Fukri Malayalam Movie ReviewFeature Film | U | Comedy, Family, Romance
It is no secret that director Siddique reached the height of his success with the Hindi remake of Bodyguard in 2011. His three projects thereafter have indicated a steady slump, with Jayasurya-starrer Fukri being the latest to do it.
Fukri is essentially Udayapuram Sultan meets Punjabi House meets Karyasthan, all had Dileep in the lead role. So, it would have made little difference had Dileep himself starred here instead of Jayasurya, because that is how generic the lead character, Luckman Fukri is. As if the name does not make it obvious, Luckman a.k.a. Lucky is an engineering drop-out-turned-fraud for whom luck is indispensable. Fortune favours the brave and it sure does save Lucky in crucial circumstances. The typical viewer would be ecstatic to tag along in Lucky's comically edgy journey but the biggest obstacle to this is the unlikability of his character. The screenplay hardly gives any information about Lucky's past and his internal conflict. It never portrays his love and loyalty for the two families as well as his love interest as genuine. Once it is established, there is always a hint of deceit in his character till the third act. Then, Lucky undergoes a miraculous transformation that defies all logic and goes on a spree of good deeds, in a desperate attempt to please the other characters as well as the audience. Ultimately, such an inconsistency of characterization mars his likability in a big way.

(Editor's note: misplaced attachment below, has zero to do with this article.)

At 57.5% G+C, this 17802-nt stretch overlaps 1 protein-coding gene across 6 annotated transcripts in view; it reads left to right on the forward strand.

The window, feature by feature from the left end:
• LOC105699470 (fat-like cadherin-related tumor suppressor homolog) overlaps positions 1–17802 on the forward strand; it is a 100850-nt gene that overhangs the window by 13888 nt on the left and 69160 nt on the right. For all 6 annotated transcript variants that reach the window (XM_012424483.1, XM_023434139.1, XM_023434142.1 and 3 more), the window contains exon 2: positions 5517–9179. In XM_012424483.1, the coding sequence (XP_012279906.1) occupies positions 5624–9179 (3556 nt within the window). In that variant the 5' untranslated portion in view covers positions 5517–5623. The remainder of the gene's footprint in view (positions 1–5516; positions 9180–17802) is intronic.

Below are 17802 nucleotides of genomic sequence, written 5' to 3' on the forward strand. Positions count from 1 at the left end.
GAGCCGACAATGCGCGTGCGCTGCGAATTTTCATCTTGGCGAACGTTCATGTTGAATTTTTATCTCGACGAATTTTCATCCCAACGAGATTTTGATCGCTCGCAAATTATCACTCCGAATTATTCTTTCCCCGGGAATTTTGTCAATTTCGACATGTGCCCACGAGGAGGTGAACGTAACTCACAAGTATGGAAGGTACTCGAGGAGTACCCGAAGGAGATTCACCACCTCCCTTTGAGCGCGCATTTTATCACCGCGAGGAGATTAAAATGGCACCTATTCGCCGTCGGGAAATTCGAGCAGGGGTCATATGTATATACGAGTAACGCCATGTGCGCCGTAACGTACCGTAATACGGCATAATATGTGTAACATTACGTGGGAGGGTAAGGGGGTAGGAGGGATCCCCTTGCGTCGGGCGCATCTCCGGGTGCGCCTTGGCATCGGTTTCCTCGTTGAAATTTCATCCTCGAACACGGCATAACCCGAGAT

Prayaga Martin plays yet another weak, submissive Malayalam heroine. There is no real intimacy or passion to find between her character, Nafsi, and Lucky anywhere in Fukri. Aalia (Anu Sithara), a relatively stronger female character, is also reduced to a plot device, made evident by a lame plot-twist at the backend of the film. The supporting actors in Siddique (actor), KPAC Lalitha and Lal take us back to the good old days of middlebrow Malayalam cinema. Unfortunately, the fact remains that Fukri demands more than their mere presence for its salvation even though it does not give them enough material to work on. Yet, the subdued contributions from comic reliefs, Kalabhavan Niyas and Nirmal Palazhi, through their respective dialects and explosive one-liners ensure that Malayalam cinema still has some fine comedians under its belt in this day and age.
With better writing and direction, Fukri would have become an entertaining old-school Malayalam comedy. The dated style of humour is beyond modern comprehension as the audience have grown wiser by the day. Siddique should look at Fukri as a reality check for his career and change his game before it is too late.